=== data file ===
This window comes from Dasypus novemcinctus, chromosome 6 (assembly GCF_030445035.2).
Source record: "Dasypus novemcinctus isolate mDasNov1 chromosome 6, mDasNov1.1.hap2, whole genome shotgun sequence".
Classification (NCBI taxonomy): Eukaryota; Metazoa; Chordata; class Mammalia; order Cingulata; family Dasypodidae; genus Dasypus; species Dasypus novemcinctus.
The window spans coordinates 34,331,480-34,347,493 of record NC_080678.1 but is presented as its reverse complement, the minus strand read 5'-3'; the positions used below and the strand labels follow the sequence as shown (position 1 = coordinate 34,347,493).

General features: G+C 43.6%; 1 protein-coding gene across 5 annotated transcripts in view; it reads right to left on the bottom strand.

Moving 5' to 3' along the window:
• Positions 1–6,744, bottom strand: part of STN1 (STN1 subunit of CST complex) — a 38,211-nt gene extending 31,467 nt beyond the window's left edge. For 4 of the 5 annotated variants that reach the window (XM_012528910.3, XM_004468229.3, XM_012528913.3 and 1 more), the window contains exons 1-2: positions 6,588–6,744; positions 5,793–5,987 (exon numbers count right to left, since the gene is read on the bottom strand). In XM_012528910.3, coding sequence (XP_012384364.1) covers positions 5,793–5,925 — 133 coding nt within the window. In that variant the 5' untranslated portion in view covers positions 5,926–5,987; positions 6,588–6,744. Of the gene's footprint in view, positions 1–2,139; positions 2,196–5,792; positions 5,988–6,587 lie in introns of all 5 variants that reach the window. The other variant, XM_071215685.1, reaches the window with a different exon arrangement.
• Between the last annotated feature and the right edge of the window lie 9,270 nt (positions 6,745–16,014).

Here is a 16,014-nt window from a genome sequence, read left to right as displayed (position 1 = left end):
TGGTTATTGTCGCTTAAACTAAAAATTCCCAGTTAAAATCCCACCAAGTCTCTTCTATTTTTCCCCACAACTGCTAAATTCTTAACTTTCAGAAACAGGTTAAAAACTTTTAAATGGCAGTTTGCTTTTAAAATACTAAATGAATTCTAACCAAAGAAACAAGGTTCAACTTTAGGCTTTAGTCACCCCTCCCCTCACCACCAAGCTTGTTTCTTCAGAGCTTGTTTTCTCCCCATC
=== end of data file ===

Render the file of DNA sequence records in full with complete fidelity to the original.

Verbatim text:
This window comes from Dasypus novemcinctus, chromosome 6 (assembly GCF_030445035.2).
Source record: "Dasypus novemcinctus isolate mDasNov1 chromosome 6, mDasNov1.1.hap2, whole genome shotgun sequence".
Classification (NCBI taxonomy): Eukaryota; Metazoa; Chordata; class Mammalia; order Cingulata; family Dasypodidae; genus Dasypus; species Dasypus novemcinctus.
The window spans coordinates 34,331,480-34,347,493 of record NC_080678.1 but is presented as its reverse complement, the minus strand read 5'-3'; the positions used below and the strand labels follow the sequence as shown (position 1 = coordinate 34,347,493).

General features: G+C 43.6%; 1 protein-coding gene across 5 annotated transcripts in view; it reads right to left on the bottom strand.

Moving 5' to 3' along the window:
• Positions 1–6,744, bottom strand: part of STN1 (STN1 subunit of CST complex) — a 38,211-nt gene extending 31,467 nt beyond the window's left edge. For 4 of the 5 annotated variants that reach the window (XM_012528910.3, XM_004468229.3, XM_012528913.3 and 1 more), the window contains exons 1-2: positions 6,588–6,744; positions 5,793–5,987 (exon numbers count right to left, since the gene is read on the bottom strand). In XM_012528910.3, coding sequence (XP_012384364.1) covers positions 5,793–5,925 — 133 coding nt within the window. In that variant the 5' untranslated portion in view covers positions 5,926–5,987; positions 6,588–6,744. Of the gene's footprint in view, positions 1–2,139; positions 2,196–5,792; positions 5,988–6,587 lie in introns of all 5 variants that reach the window. The other variant, XM_071215685.1, reaches the window with a different exon arrangement.
• Between the last annotated feature and the right edge of the window lie 9,270 nt (positions 6,745–16,014).

Here is a 16,014-nt window from a genome sequence, read left to right as displayed (position 1 = left end):
TGGTTATTGTCGCTTAAACTAAAAATTCCCAGTTAAAATCCCACCAAGTCTCTTCTATTTTTCCCCACAACTGCTAAATTCTTAACTTTCAGAAACAGGTTAAAAACTTTTAAATGGCAGTTTGCTTTTAAAATACTAAATGAATTCTAACCAAAGAAACAAGGTTCAACTTTAGGCTTTAGTCACCCCTCCCCTCACCACCAAGCTTGTTTCTTCAGAGCTTGTTTTCTCCCCATC